Gone Outdoors

How to Build Boat Jack Stands

by Will Charpentier

If you use jack stands to lift your boat from its trailer to do bottom work, such as painting or fiberglass repairs, you can use automotive jack stands -- with one important difference. Automotive jack stands, when used under a car, won't slide apart because the bottom of the car is flat. Automotive jack stands used under a boat can slide apart if the bottom of the boat isn't flat, and can lead to unpleasant consequences. The answer is to tie the jack stands together in pairs.

1. Measure the width of your boat across the stern -- or beam -- with the measuring tape. Use the bolt cutter to cut a length of chain equal in length to half of the beam of your boat.

2. Measure a distance of 6 inches on the face of the 2-by-6. Mark the distance and use a carpenter's square and pencil to draw a line across the face of the 2-by-6. Use the circular saw to cut along the line. Repeat this process until you have one 6-inch-long piece of the 2-by-6 for each jack stand.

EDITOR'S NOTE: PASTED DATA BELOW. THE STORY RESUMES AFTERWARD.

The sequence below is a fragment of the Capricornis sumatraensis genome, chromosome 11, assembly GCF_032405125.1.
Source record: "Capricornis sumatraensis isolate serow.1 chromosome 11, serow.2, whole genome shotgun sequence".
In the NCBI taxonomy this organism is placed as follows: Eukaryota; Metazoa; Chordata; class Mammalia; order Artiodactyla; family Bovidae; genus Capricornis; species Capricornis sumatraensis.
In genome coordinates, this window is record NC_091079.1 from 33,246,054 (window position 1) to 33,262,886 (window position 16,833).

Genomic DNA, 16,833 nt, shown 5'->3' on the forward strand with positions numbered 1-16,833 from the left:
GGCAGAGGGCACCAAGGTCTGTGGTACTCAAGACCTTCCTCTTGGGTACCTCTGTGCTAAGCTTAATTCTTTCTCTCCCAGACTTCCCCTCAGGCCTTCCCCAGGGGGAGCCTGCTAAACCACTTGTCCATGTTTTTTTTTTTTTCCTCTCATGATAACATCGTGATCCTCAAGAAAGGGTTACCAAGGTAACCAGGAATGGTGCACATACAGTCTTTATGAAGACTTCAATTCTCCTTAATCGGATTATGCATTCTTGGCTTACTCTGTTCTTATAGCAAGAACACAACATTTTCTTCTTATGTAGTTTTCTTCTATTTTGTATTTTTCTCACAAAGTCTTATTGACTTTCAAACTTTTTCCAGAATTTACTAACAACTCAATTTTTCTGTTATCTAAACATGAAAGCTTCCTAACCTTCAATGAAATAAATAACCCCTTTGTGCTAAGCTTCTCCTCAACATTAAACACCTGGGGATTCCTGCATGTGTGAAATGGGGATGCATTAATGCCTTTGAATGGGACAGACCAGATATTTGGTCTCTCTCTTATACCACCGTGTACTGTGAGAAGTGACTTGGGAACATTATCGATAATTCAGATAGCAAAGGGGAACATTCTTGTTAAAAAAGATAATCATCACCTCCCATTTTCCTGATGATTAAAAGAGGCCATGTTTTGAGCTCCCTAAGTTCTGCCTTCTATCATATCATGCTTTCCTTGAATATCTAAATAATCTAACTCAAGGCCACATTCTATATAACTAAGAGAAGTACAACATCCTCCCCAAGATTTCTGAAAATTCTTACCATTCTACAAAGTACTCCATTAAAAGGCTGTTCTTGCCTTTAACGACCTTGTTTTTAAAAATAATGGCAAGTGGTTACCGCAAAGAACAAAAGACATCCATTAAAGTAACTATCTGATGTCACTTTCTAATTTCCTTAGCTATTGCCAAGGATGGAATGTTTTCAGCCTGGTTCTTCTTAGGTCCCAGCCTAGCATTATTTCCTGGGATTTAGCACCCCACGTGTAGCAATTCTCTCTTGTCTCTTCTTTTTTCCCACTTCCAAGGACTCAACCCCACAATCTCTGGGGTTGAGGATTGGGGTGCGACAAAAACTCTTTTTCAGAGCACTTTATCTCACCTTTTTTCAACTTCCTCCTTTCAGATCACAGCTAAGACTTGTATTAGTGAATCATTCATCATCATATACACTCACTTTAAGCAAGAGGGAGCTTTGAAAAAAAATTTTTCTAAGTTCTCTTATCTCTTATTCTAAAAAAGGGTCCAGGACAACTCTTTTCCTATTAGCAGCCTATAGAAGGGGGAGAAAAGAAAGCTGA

3. Drill two 1/2-inch holes upward through the part of the jack stand -- called the face -- that will come into contact with the boat.

4. Set one piece of 2-by-6 on the top of each jack stand and use your screwdriver to drive 1/2-inch wood screws through the holes in the face of the jack stand.

5. Use the arc welding machine to weld one end of the chain to the upright of one jack stand. Weld the other end of the chain to the upright of the other jack stand. Repeat this process for all other pairs of jack stands.

Items you will need
  • Measuring tape
  • Chain
  • Jack stands (even number)
  • Dimensional 2-by-6 lumber
  • Carpenter's square
  • Pencil
  • Circular saw
  • Drill
  • 1/2-inch wood screws, 1 1/2 inches in length
  • Screwdriver
  • Arc welding machine

About the Author

Will Charpentier is a writer who specializes in boating and maritime subjects. A retired ship captain, Charpentier holds a doctorate in applied ocean science and engineering. He is also a certified marine technician and the author of a popular text on writing local history.